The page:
One reason for electing to be resident is to avail of full personal tax credits (see Leaflet IT1 - Tax Credits, Reliefs & Rates for 2009 and 2010 for a list of available tax credits and reliefs).

                        A condition of making an election is that you must establish to the satisfaction of an authorised officer of the Revenue Commissioners that you will be resident here in the following tax year under any one of the tests mentioned above. Once such an election is made it cannot subsequently be cancelled.

                        An election may be made in writing to your local Revenue office.

                        Comment


                          #13
                          basically you can go down to the dole office in the morning and sign on,
                          you don't have to pay taxes on gambling winnings (at least for the moment anyhow)



                          "Remember the time he ate my goldfish? And you lied and said I never had goldfish. Then why did I have the bowl, Bart? Why did I have the bowl?"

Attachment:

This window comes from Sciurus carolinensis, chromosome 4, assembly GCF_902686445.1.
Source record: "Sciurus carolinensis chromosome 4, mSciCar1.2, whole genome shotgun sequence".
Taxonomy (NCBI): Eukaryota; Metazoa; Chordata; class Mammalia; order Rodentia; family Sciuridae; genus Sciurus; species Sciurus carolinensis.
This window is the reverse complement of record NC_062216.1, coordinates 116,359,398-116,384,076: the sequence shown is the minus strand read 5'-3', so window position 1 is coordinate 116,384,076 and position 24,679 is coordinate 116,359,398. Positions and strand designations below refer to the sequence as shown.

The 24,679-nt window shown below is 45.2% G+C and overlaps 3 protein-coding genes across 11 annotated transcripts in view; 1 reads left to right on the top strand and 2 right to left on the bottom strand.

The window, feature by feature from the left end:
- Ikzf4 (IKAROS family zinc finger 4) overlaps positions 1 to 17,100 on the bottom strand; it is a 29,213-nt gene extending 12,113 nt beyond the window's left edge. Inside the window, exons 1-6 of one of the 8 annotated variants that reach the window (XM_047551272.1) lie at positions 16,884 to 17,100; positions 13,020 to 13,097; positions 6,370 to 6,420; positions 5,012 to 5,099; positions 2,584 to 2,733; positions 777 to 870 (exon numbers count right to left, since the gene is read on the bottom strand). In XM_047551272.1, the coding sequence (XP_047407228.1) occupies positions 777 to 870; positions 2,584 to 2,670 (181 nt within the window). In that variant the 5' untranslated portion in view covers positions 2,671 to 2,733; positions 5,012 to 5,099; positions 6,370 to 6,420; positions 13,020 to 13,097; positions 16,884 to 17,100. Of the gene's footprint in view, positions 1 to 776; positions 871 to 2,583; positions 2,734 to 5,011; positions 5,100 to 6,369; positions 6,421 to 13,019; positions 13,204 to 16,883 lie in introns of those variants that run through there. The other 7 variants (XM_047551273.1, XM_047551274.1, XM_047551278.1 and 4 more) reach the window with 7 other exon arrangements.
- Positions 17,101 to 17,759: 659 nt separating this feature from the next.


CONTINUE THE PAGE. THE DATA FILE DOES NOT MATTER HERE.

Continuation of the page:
Comment


                            #14
                            Ye obviously have different girls working in the post office than the post offices that i frequent. Ive never seen someone work in a post office that id consider do-able.


                            On a serious note your issue is pretty unique. I cant really offer any insight but i vaguely recall a similar thread on the old forum and i think there was a few good suggestions.
                            Pm for rakeback deals

                            Comment


                              #15
                              Originally posted by Ste05 View Post
                              If no-one can offer you more definitive advice in this thread, I'd suggest searching this website or phoneing them: http://www.citizensinformation.ie/en/

                              They are excellent everytime I've wanted to know something like this.
                              This is probably the best advice, the citizens info crowd are usually on the ball.